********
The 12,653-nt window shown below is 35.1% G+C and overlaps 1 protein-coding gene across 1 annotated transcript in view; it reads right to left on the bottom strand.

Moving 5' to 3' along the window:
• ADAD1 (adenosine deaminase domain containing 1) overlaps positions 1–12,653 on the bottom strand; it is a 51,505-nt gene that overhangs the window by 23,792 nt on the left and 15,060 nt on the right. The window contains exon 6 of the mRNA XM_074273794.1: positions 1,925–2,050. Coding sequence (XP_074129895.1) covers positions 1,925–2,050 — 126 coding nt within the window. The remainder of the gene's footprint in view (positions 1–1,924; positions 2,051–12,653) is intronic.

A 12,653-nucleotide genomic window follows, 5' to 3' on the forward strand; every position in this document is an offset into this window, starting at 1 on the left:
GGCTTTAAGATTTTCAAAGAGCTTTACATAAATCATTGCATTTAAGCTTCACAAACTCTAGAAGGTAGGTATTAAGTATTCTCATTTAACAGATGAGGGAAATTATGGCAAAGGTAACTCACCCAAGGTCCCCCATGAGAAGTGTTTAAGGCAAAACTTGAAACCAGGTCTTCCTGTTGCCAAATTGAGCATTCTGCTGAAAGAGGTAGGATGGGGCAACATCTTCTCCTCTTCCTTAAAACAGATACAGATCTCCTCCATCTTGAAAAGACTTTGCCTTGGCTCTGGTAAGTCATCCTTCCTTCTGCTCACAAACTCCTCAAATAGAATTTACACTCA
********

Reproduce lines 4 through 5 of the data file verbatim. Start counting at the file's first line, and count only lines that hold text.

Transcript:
A 12,653-nucleotide genomic window follows, 5' to 3' on the forward strand; every position in this document is an offset into this window, starting at 1 on the left:
GGCTTTAAGATTTTCAAAGAGCTTTACATAAATCATTGCATTTAAGCTTCACAAACTCTAGAAGGTAGGTATTAAGTATTCTCATTTAACAGATGAGGGAAATTATGGCAAAGGTAACTCACCCAAGGTCCCCCATGAGAAGTGTTTAAGGCAAAACTTGAAACCAGGTCTTCCTGTTGCCAAATTGAGCATTCTGCTGAAAGAGGTAGGATGGGGCAACATCTTCTCCTCTTCCTTAAAACAGATACAGATCTCCTCCATCTTGAAAAGACTTTGCCTTGGCTCTGGTAAGTCATCCTTCCTTCTGCTCACAAACTCCTCAAATAGAATTTACACTCA